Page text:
Date – 27th July 2019

Postcode – PL17 8HR

Parking – SX 375 713

Radio – Kenwood TH-D74 + 25W PA

Antenna – MFJ Long Ranger

Band – 144 FM

Contacts – 4

SOTA points – 1

Group – Myself, Belinda, Jacob & MiL

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Hensbarrow Downs 2019

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G/DC-008, Hensbarrow Downs – 365m, 1 point

From St Austel head North on the road to Roche.  There is a small parking area at SW 992 575 with room for four or five cars if parked carefully.  The path from here up to the trig point is fairly overgrown but passable.  From the trig point up onto the access road though was very difficult this year as it is badly overgrown.  Just battle your way through the gorse and brambles and don’t wear shorts as I did! Once onto the access road it’s easy to reach the summit plateau where you will have to take a guess which is the highest point as it’s pretty flat.  I was out by about 90m this time but the whole area is within the AZ so it isn’t a problem.  I set up the station using the Long Ranger again due to the problems previously with the beam.

G/DC-008 Log

It took a bit of work to put four contacts in the log but eventually I did it before packing up and setting off back to the car.  The return is much the same as the ascent.

Journey Details

Date – 25rd July 2019

Postcode – PL26 8XT

Parking – SW 992 575

Radio – Kenwood TH-D74 + 25W PA

Antenna – MFJ Long Ranger

Band – 144 FM

Contacts – 4

SOTA points – 1

Group – Myself

Walking Route Summary

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Brown Willy 2019

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G/DC-002, Brown Willy – 420m, 1 point

From Camelford, take the SE road onto Bodmin Moor.  Follow the road to the end where there is a good car park with room for probably fifty cars at SX 137 818.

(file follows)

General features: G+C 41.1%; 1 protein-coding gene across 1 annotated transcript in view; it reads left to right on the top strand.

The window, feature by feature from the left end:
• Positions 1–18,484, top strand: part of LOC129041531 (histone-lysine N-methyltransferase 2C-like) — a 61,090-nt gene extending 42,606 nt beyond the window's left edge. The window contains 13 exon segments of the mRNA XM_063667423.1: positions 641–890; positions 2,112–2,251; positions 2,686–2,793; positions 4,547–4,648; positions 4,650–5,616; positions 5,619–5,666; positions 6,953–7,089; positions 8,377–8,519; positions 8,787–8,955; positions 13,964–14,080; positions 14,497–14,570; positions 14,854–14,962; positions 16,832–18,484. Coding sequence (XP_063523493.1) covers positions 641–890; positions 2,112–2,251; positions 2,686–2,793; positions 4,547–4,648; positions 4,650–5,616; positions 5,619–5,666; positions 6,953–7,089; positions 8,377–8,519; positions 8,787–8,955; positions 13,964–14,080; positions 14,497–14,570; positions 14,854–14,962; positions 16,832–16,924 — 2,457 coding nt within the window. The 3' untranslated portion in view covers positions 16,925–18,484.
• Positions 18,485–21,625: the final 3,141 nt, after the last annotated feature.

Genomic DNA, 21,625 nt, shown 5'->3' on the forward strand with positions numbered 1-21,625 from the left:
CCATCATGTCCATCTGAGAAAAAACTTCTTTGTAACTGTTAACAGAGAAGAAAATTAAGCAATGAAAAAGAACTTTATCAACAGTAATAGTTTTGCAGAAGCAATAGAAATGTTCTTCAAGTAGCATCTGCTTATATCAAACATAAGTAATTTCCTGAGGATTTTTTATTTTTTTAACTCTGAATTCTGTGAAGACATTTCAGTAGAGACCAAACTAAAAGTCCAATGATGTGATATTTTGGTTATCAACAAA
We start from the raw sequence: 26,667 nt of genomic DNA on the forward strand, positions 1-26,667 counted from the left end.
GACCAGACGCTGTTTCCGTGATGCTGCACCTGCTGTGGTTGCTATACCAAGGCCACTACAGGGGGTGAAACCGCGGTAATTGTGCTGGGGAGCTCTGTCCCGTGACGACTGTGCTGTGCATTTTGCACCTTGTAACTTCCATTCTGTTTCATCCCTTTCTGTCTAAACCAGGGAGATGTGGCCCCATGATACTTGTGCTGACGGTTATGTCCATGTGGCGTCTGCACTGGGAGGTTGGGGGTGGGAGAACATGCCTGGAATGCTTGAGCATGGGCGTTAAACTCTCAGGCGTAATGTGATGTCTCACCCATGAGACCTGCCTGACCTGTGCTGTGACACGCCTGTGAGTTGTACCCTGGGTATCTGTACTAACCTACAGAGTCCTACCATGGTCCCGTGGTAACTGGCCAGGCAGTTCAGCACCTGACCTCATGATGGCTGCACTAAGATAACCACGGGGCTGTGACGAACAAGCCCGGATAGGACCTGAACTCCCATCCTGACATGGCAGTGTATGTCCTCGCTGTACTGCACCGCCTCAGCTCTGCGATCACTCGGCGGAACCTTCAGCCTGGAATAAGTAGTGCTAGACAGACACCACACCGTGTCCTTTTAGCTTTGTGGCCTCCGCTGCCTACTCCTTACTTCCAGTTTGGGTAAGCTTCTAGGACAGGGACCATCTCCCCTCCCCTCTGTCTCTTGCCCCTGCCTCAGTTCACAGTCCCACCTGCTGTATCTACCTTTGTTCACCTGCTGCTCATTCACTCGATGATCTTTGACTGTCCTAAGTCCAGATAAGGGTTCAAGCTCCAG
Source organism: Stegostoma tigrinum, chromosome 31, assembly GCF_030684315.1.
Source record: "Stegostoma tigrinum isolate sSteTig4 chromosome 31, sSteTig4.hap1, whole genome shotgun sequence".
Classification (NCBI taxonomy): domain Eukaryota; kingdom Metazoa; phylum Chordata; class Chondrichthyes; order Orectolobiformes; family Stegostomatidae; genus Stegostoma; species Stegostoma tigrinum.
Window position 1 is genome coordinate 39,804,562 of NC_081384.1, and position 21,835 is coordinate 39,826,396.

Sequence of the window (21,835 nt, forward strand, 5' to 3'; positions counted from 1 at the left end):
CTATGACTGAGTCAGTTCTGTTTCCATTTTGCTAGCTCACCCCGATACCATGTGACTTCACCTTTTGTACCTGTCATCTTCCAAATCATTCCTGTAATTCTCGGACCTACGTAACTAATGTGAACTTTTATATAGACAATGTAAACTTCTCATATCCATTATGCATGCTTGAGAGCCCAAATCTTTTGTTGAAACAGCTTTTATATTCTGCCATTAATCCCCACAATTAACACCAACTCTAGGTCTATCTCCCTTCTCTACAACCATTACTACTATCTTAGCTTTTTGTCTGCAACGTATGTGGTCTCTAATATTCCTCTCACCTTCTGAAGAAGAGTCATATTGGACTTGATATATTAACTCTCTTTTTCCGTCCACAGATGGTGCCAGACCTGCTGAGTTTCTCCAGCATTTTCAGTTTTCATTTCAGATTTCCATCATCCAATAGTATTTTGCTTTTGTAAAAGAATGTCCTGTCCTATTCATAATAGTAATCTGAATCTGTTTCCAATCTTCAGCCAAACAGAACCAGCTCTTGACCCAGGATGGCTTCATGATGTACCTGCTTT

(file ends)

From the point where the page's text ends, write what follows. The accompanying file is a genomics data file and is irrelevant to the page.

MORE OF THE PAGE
Continue SE on the obvious path to reach the col between Showery Tor and Little Rough Tor.  From here there is a less obvious path down to the bridge over the De Lank river. It’s really more just shorter more worn grass rather than a path proper.  The top of the path is nearer the Showery Tor side of the col on a bearing of 150 deg.  From the bridge just follow the obvious path up onto Brown Willy.

On top I soon set up the station but on connecting the beam I found the SMA plug had fallen off.  They are not really designed for repeated connection and do suffer accordingly.  Fortunately I had packed the long ranger as backup so I swopped to this to put four contacts into the log, enough to qualify the summit.

G/DC-002 Log

After a bit of lunch in the sunshine on top it was soon time to return to the car and head off into Port Issac for an afternoon sightseeing.

Journey Details

Date – 23rd July 2019

Postcode – PL32 9QG

Parking – SX 138 819

Radio – Kenwood TH-D74 + 25W PA

Antenna – MFJ Long Ranger

Band – 144 FM

Contacts – 4

SOTA points – 1

Group – Myself, Belinda, Jacob & MiL

Walking Route Summary

Profile

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High Willhays 2019

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G/DC-001, High Willhays – 621m, 4 points

Drive to Okehampton then head South onto Dartmoor passing over the A30.  Follow the road to the end and at the camp turn left then immediately right, don’t go over the bridge. Follow this road until the end where there is parking space for probably a dozen cars at SX 590 912.

The path South from the parking is obvious passing West Mill Tor and Yes Tor.  We took a diversion on the way down to have a look at Yes Tor which has some interesting construction on the top.

Setting up the station on top of High Willhays, I soon had ten contacts in the log.

G/DC-001 Log

The walk back to the car was uneventful, a nice break on a long journey down to Cornwall.

Journey Details

Date – 20th July 2019

Postcode – EX20 1QP

Parking – SX 590 912

Radio – Kenwood TH-D74 + 25W PA on 2m

Antenna – 2 ele yagi

Band – 144 FM

Contacts – 10

SOTA points – 4

Group – Myself, Belinda, Jacob & MiL

Walking Route Summary

Profile